Since it’s walled gardens all the way down, maybe we should just call it “the wall,” as in, “the thing we’re about to hit.”


What the market really needs are platforms that anticipate developers’ and users’ toughest challenges—from interoperability and latency to database dependency and user complexity—as a group of problems that can be addressed by a single, unified, scalable software solution. The rigid and fragmented nature of software offerings available today make it extremely difficult to develop effective Smart Systems applications. The required capabilities for next generation platforms will need to be organized around a data and information architecture where there are no artificial barriers between diverse data types, and that facilitates free flowing data discovery, data fusion, and collaborative application development. Acceptance of this reality is essential to the effective design of future-proof platforms.

The refusal to be stopped by reality’s boundaries brings us back to Usman Haque, who has made an extraordinary career by refusing to respect the disciplinary lines separating architecture and art from high-tech and entrepreneurship. Haque has co-founded a number of prescient IoT ventures, including Pachube (a generalized data platform for an open Internet of Things, launched in 2008 and acquired by LogMeIn in 2011), Thingful (a search engine for the Internet of Things), and Umbrellium (technologies to support citizen empowerment and high-impact engagement in cities).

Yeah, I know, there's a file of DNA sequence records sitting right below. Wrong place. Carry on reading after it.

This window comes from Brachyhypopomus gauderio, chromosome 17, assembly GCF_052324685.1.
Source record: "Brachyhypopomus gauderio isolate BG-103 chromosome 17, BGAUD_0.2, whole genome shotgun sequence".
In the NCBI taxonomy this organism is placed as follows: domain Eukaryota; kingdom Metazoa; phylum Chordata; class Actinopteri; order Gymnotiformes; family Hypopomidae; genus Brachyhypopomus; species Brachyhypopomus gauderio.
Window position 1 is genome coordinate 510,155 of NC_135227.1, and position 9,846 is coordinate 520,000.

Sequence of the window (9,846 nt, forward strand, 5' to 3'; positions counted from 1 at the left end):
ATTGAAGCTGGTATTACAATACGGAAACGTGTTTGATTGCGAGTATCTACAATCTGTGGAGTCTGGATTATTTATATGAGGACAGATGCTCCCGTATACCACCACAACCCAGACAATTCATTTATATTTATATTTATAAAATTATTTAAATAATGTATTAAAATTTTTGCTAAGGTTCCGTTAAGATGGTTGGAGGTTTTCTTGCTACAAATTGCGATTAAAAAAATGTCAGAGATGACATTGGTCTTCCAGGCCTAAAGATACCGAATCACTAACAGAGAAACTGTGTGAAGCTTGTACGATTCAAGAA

He has his own angle on the failings of the Web, starting with the decision to make all HTTP links unidirectional. The Web allows you to create a “link” to any webpage, but the owner of that page does not necessarily know that you linked to it. Similarly, you have no idea who or what is linking to your webpages. This decision contradicted the design principles of Ted Nelson’s almost unbelievably foresighted Project Xanadu, for which Nelson had invented the terms “hypertext” and “hyperlink”— in 1960, believe it or not. (A friend who saw a private early demonstration of HTTP by Tim Berners-Lee tells us that the Web originally included bi-directional links, too, as well as the ability to modify pages remotely as opposed to just browsing them.)

“This has had an important and profound effect on how we use the Web,” Haque writes, “because the unidirectionality has, arguably, led to everything from search engines (built on the fact that links are hard to find) to massive social networks (built on the value of sharing links and end-user content) to copyright battles, advertising business models and ‘fake newsʼ.” You might even “trace how the unidirectionality of links has led to a ‘sharingʼ economy thatʼs not really about sharing after all.”